Corporate Close-Up: Ohio Updates Instructions for Electing Alternate I.R.C. Conformity Date

Ohio corporate taxpayers wishing to elect an IRC conformity date other than March 30, 2018, should follow recently updated guidance, which includes detailed instructions for making the election prior to filing a tax return. This new guidance reverses a previous version that allowed taxpayers to include the conformity election with their filed returns.

Taxpayers who followed the previous guidance on or before Oct. 16, 2018, are not affected by the updated guidance; all other taxpayers must conform to the updated guidance. However, taxpayers who filed returns prior to June 25, 2018 (the date the original guidance was issued) and who intended to conform to the most recent version of the IRC must submit their requests as soon as possible.

Although most business entities in Ohio are subject to the Commercial Activity Tax (as measured by gross, not net, income and therefore generally unaffected by many federal reform provisions) taxpayers, particularly individual taxpayers, that still look to federal taxable income for purposes of calculating their state taxable income should take notice.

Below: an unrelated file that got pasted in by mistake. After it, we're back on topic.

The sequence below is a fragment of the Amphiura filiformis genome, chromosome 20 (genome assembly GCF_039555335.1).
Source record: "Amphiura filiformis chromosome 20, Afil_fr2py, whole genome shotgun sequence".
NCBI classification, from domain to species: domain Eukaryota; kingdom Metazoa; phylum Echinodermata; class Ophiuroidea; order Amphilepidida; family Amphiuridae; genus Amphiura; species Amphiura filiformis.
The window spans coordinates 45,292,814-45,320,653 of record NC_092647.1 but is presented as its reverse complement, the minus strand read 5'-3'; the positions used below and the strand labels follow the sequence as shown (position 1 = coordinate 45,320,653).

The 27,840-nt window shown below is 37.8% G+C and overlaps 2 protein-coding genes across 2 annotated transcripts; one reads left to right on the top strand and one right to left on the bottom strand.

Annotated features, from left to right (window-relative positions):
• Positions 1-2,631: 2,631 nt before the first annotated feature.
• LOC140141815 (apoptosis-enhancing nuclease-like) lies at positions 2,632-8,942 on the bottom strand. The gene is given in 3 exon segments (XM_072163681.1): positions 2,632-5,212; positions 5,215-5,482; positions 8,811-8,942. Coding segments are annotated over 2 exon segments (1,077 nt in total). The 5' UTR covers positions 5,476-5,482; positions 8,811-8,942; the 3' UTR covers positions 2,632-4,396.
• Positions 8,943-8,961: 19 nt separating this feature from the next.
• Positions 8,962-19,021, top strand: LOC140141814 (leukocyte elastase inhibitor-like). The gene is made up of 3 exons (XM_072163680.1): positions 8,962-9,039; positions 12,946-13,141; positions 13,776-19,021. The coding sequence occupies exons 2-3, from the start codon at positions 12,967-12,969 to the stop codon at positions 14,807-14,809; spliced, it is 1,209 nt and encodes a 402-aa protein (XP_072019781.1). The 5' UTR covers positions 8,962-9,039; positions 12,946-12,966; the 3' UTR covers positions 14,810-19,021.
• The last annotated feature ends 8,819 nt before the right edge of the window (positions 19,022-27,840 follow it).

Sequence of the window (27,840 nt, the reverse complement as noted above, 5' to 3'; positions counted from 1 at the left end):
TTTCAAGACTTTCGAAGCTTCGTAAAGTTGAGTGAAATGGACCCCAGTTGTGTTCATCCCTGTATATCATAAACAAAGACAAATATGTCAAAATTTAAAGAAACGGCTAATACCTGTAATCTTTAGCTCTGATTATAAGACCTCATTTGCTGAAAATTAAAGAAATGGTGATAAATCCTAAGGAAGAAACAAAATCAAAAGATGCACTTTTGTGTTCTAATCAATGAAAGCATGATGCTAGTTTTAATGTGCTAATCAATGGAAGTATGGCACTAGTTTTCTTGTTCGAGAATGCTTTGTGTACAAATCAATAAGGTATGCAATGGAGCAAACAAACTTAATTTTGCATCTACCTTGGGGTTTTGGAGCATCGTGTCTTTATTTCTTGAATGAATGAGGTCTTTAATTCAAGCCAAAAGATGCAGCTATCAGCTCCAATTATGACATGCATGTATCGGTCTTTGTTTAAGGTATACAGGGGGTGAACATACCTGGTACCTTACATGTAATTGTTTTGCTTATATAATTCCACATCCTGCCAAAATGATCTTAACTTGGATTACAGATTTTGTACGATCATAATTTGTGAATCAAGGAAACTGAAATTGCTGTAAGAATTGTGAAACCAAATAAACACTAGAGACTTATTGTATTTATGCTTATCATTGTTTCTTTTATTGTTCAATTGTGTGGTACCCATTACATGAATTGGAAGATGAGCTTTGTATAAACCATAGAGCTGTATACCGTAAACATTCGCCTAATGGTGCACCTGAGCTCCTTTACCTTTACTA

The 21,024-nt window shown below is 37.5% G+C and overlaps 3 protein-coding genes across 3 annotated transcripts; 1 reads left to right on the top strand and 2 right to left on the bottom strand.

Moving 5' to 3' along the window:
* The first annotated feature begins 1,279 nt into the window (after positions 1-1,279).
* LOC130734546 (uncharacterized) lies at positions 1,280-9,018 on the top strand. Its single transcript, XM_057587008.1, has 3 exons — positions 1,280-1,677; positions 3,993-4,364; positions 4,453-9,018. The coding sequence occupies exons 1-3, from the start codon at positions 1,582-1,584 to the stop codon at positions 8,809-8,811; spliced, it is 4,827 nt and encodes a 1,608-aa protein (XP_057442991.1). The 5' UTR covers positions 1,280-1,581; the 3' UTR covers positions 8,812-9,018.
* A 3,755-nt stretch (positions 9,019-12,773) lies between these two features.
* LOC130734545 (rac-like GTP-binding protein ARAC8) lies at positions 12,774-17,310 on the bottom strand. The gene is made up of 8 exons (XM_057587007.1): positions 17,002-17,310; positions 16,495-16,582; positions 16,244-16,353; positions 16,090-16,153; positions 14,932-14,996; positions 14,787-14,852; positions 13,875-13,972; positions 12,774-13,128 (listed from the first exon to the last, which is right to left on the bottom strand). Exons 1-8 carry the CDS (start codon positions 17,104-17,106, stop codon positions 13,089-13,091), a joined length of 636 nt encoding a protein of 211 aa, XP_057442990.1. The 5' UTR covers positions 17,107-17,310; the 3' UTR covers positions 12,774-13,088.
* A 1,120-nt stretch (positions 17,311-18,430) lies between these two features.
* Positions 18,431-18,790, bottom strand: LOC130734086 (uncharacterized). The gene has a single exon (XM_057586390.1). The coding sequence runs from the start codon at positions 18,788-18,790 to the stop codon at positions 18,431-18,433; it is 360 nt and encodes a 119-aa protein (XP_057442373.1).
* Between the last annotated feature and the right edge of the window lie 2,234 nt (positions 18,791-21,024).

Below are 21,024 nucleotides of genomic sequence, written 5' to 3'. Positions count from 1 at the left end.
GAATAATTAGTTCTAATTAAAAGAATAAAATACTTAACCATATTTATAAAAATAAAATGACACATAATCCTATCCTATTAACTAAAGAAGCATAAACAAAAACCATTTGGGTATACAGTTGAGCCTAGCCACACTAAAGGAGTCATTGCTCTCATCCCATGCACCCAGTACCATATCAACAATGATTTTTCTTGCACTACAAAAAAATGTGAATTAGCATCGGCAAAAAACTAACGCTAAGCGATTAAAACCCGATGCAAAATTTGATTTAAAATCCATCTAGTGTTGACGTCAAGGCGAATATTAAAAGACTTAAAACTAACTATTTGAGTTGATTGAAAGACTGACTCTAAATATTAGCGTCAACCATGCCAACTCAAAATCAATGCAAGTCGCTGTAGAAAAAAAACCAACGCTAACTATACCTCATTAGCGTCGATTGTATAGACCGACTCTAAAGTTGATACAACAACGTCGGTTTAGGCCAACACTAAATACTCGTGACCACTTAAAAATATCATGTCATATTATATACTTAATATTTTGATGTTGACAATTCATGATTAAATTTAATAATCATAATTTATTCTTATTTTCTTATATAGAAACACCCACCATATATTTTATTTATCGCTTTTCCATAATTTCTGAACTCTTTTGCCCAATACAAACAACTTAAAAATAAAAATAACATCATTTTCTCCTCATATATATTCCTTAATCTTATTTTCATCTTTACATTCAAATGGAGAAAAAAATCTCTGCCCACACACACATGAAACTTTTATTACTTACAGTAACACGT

Ohio passed its conformity bill back in March, in response to Pub. L. No. 115-97, which specifically decouples from federal bonus depreciation and expensing provisions, and instead requires taxpayers add back five-sixths of the federal bonus depreciation claimed for that taxable year and deduct one-fifth of the disallowed amount over the five succeeding years.

Ohio generally conforms to the federal tax treatment of net operating losses (NOLs), however NOL carrybacks or carryforwards are not permitted to the extent the corresponding carryback or carryforward resulted from a depreciation deduction under the federal bonus depreciation and expensing provisions. Also important to note is that the 20 percent 199A deduction available for certain PTE owners at the federal level won’t affect a taxpayer’s Ohio income tax liability because the deduction does not apply to federal adjusted gross income.

For more information on the impact of Pub. L. No. 115-97, examine Bloomberg Tax’s Tax Reform Roadmap, showing detailed comparisons between pre-reform law and impending changes, with pertinent cites attached.

Continue the discussion on Bloomberg Tax’s State Tax Group on LinkedIn: Why would Ohio taxpayers be better off electing an earlier conformity date? What provisions of federal tax reform will negatively impact Ohio taxpayers?

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